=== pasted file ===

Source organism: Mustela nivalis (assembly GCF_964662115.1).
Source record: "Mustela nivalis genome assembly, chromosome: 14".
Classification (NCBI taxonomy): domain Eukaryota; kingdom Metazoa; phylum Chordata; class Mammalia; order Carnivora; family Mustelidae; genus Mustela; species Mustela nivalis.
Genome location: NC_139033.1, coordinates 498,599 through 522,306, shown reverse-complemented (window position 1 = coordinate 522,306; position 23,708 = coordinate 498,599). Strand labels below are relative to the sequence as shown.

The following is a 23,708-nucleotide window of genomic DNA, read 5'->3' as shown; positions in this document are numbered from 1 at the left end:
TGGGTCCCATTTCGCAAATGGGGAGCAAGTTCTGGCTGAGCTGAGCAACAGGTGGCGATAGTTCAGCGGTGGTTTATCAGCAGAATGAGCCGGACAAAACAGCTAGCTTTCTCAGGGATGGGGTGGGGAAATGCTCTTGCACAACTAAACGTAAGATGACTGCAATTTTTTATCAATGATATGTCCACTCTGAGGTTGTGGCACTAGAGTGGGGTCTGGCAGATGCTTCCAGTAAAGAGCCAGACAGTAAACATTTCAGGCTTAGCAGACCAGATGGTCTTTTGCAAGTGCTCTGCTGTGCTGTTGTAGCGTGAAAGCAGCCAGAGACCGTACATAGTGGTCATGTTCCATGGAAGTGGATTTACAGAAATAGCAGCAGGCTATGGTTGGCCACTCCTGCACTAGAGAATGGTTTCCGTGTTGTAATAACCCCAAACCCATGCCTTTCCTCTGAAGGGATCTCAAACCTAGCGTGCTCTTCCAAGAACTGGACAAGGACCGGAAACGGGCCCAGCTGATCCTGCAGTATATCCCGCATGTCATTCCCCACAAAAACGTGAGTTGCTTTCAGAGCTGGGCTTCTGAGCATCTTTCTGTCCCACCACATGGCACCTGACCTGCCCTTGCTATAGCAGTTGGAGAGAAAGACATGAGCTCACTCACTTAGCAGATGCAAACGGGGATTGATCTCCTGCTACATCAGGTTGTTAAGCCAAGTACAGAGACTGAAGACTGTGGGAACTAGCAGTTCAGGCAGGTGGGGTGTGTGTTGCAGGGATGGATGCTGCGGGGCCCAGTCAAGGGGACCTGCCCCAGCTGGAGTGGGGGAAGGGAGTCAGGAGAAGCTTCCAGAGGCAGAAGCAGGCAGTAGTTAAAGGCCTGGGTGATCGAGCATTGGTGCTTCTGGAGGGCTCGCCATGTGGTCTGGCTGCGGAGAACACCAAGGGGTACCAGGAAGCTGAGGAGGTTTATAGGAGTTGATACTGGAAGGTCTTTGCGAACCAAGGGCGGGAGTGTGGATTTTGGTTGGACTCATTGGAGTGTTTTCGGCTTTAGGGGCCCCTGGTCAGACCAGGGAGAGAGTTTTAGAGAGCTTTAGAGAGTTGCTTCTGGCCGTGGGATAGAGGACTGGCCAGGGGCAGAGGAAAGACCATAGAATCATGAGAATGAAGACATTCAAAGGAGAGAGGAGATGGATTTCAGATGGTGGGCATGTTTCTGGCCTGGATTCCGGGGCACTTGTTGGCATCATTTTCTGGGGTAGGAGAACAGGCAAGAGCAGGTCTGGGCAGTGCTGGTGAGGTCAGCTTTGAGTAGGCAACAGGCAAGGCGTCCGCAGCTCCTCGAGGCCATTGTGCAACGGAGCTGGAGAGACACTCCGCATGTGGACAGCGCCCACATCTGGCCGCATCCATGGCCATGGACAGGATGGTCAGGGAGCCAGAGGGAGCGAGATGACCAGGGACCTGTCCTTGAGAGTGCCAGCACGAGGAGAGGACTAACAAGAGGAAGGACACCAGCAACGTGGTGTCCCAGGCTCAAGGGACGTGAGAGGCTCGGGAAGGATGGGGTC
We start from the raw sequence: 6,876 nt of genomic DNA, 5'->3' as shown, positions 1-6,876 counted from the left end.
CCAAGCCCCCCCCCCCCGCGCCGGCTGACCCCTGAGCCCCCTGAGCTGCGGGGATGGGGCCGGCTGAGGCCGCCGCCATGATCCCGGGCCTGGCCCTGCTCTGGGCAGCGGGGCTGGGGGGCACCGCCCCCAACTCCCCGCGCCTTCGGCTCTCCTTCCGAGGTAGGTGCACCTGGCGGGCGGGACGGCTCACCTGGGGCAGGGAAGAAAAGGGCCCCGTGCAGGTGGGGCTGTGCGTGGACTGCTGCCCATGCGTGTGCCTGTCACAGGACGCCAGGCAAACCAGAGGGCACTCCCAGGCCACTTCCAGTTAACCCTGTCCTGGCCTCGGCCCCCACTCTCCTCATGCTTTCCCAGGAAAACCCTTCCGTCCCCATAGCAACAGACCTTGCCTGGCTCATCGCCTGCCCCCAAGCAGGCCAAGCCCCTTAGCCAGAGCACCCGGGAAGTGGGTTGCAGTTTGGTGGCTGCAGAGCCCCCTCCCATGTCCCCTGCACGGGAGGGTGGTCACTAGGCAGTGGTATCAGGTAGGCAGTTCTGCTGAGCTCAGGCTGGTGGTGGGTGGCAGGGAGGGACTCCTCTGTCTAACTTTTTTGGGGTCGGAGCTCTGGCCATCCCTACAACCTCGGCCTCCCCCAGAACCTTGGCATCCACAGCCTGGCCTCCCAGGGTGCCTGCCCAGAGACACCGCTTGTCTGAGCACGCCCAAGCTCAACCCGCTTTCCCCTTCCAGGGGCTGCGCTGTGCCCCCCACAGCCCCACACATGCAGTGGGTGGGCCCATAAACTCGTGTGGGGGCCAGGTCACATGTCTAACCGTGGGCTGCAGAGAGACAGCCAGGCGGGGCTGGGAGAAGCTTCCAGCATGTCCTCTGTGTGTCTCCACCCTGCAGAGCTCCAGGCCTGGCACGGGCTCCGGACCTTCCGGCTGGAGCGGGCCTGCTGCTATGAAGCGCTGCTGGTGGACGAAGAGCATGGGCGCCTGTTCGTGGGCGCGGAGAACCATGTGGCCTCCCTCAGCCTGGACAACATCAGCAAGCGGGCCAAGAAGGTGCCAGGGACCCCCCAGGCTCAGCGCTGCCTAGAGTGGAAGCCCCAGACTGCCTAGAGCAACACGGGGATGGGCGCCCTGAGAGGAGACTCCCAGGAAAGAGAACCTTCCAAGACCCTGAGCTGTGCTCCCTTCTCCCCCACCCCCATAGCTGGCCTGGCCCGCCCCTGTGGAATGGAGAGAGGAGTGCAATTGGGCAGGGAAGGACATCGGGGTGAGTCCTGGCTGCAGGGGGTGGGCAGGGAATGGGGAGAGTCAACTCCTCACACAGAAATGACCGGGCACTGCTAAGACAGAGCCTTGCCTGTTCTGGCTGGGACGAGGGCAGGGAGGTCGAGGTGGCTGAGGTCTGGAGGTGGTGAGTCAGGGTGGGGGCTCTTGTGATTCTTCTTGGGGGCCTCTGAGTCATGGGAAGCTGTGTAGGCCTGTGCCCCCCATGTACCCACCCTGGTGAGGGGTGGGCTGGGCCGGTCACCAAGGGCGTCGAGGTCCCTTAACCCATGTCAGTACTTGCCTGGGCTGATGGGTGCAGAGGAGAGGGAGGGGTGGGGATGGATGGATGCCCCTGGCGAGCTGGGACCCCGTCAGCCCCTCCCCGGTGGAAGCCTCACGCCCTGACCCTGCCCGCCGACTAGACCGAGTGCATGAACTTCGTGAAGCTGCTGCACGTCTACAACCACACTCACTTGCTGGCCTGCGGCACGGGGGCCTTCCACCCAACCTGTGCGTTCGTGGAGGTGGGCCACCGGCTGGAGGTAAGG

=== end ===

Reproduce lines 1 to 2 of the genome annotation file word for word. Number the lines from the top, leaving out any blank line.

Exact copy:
Source organism: Mustela nivalis (assembly GCF_964662115.1).
Source record: "Mustela nivalis genome assembly, chromosome: 14".